Many people break up because one of the partners is too clingy in relationships or demanding. Clinginess is one of the most unattractive traits in a person because it suggests that the person lacks self-confidence and is trying to make up for it at the other person's expense.
The irony is that you're probably not demanding in most situations. Still, as soon as you start dating someone, you become clingy in relationships and a person you don't recognize at all.
This clinginess becomes more and more pronounced the more you like that person because you are afraid of losing that person. There are two reasons why being clingy in relationships is so unattractive. The first reason is that your partner may take you for granted because you are constantly nearby and constantly available. The second reason is that it creates the impression that you have a vain life when nothing else matters to you but your partner.
Some people realize how clingy in relationships they are and start thinking about how they can improve their behavior in current or future relationships. However, some other people need help to succeed.
What Does It Mean To Be Clingy In Relationships?
People who are clingy in relationships usually do not have the insight to have this type of problem. What contributes to this problem is the lack of insight and the constant attribution of the causes of fear to external causes. This is a defense mechanism called projection.
People who are overly possessive and clingy in relationships tend to justify their fears, anger, and controlling behavior by the other person's actions. They do not realize and refuse to understand that the cause of their dysfunctional behavior is within themselves and not outside (common causes of clinginess are: insecurity, fear of rejection and pain, shame, negative self-image).
With that in mind, being clingy in relationships should be seen as a symptom rather than as a particular and isolated phenomenon. Just as alcoholism is initially only a symptom (an indicator that there are deeper unresolved psychosocial problems), clinginess indicates the existence of more emotional issues, primarily problems with emotional attachment, rejection, and a negative image of oneself.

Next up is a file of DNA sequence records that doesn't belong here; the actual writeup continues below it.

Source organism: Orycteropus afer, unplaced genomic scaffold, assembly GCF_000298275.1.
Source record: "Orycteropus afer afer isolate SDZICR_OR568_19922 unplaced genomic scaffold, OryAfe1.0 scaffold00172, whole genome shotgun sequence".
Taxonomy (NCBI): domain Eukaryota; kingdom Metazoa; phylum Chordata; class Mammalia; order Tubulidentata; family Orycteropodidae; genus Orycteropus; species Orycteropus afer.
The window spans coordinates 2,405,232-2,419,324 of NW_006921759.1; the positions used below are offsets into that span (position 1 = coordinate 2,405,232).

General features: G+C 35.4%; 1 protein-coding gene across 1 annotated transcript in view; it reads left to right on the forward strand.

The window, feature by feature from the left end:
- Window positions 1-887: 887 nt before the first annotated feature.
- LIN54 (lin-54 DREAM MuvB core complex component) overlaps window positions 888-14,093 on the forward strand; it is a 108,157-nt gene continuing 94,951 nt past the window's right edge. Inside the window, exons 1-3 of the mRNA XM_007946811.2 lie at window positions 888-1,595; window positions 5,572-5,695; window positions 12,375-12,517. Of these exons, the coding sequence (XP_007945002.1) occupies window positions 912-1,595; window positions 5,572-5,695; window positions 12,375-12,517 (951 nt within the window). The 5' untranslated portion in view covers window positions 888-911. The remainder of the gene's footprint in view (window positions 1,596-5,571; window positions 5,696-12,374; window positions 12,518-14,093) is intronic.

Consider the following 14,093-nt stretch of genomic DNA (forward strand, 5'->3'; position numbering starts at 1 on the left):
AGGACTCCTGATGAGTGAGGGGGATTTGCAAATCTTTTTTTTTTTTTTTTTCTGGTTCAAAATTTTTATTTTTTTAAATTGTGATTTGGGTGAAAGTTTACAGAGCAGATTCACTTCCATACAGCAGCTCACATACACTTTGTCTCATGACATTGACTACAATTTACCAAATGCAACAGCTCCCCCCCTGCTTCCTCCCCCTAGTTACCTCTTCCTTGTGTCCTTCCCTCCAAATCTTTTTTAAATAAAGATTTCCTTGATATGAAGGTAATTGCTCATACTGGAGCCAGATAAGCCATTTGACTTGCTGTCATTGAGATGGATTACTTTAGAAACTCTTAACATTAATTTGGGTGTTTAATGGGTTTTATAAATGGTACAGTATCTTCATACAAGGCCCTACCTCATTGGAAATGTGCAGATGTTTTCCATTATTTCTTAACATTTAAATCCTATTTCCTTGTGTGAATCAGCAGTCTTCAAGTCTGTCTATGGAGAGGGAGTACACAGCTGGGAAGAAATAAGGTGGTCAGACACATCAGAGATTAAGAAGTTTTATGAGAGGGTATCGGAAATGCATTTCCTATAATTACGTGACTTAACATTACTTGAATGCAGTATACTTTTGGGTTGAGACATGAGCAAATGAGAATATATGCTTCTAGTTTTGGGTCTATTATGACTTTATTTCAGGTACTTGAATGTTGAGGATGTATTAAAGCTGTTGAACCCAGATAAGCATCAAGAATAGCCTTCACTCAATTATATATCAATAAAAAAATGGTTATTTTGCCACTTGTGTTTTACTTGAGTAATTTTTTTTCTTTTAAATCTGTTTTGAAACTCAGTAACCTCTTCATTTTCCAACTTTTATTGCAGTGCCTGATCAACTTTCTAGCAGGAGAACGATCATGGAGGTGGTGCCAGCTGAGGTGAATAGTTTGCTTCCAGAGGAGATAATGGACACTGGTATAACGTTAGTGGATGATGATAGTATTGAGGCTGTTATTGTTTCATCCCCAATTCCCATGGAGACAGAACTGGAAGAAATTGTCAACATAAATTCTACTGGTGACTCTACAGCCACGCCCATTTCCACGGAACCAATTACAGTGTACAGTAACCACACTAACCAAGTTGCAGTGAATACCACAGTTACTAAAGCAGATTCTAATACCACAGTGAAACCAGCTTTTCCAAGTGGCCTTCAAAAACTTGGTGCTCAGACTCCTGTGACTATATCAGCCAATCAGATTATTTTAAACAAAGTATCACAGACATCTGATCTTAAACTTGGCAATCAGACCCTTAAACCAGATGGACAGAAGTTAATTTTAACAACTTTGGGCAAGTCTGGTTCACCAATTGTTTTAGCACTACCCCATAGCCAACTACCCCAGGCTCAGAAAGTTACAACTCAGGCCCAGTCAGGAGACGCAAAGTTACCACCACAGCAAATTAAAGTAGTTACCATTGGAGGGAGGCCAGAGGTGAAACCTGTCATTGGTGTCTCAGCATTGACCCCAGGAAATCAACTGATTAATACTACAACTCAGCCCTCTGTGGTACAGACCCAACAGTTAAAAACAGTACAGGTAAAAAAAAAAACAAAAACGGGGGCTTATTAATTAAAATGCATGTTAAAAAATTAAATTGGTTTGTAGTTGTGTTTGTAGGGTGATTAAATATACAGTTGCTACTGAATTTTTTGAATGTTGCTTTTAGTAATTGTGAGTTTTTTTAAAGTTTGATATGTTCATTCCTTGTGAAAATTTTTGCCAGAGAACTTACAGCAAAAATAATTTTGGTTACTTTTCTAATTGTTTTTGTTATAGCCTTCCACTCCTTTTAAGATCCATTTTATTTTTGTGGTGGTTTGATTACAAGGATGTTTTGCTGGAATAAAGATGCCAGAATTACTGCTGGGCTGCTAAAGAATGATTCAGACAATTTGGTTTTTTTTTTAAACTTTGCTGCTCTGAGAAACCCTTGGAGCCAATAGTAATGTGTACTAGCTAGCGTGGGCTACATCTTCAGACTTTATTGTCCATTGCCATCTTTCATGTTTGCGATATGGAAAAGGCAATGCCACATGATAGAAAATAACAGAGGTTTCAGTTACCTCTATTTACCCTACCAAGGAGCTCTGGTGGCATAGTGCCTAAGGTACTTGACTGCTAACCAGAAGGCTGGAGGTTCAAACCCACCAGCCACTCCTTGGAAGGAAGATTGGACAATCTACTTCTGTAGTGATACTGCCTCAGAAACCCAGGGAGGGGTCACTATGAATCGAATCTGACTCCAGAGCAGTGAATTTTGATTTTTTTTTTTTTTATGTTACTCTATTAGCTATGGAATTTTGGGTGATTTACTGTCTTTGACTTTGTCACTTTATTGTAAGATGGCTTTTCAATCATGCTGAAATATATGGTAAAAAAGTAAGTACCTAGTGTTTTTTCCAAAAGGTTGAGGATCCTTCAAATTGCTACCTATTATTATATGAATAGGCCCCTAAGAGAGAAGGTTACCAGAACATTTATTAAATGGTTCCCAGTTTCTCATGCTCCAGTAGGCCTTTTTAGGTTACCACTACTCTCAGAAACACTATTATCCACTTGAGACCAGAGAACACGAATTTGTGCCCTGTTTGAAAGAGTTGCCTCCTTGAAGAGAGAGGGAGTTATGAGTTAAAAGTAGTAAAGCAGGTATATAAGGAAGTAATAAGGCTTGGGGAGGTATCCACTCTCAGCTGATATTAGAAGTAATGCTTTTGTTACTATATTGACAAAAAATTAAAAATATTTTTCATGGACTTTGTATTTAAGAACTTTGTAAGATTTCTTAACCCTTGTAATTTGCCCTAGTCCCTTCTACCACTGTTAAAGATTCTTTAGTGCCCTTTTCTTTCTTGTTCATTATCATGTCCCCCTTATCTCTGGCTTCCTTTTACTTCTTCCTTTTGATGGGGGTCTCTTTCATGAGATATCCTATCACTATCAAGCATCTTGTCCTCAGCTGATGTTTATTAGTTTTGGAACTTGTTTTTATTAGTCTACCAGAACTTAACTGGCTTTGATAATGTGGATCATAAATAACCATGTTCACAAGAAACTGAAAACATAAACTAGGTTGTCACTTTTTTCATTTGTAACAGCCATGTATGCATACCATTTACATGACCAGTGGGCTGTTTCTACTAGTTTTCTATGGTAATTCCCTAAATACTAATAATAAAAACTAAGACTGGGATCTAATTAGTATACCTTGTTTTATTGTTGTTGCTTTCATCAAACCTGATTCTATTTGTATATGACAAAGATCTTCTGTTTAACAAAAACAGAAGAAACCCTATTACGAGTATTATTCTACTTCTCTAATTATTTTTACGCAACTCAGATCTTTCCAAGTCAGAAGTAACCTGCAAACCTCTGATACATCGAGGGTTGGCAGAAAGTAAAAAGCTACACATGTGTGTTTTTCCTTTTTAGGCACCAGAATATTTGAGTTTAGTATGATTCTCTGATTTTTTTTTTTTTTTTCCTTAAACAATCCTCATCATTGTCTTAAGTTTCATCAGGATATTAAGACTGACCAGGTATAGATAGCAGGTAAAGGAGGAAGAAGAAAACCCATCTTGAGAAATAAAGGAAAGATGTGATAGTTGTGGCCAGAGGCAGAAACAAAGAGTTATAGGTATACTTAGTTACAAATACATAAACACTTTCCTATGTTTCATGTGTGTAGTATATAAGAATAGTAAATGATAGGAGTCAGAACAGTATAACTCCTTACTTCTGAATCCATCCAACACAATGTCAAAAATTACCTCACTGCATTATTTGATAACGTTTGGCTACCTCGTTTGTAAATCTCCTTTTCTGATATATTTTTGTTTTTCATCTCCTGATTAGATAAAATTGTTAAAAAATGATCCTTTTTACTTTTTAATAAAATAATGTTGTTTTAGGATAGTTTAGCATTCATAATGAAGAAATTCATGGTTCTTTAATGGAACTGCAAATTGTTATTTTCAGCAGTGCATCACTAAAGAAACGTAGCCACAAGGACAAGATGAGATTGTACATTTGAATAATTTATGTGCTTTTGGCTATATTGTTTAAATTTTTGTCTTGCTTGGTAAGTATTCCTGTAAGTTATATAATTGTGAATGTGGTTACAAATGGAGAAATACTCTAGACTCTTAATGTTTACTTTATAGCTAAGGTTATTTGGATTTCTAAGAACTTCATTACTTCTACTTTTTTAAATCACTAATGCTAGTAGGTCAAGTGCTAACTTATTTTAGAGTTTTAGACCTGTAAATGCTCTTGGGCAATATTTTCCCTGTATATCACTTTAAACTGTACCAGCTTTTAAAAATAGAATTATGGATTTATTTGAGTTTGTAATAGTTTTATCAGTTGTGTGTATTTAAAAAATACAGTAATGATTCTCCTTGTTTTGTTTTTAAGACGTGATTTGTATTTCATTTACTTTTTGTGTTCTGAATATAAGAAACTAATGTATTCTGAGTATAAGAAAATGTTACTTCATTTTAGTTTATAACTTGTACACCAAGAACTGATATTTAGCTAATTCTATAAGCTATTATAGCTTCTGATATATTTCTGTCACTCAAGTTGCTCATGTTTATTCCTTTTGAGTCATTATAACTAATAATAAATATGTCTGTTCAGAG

For the above reasons, people who have this problem rarely apply for help and psychotherapy on their own initiative. Their partners do it much more often. Suppose you are aware that you are clingy in relationships and have realized that this behavior endangers your relationship. Personally, you are a good candidate for psychological help or self-help. Otherwise, serious and thorough psychotherapeutic treatment is needed.
Here is a list of some essential tips on how to stop being so clingy in relationships.
Admit To Yourself That You Have A Problem
When the fear of being rejected, abandoned, deceived, or betrayed overwhelms you by thinking again in the usual, dysfunctional way, remind yourself that the problem is not in your partner. It is in you and your fear that you would have even when you were with some other partner.
Admit to yourself that you are afraid of being left behind, hurt, or deceived. Be aware that other people are fearful of that as well. Remind yourself that it does not represent the end of your love life or the breakdown of your identity and integrity, even if you are left behind.
Set Yourself A Clear Goal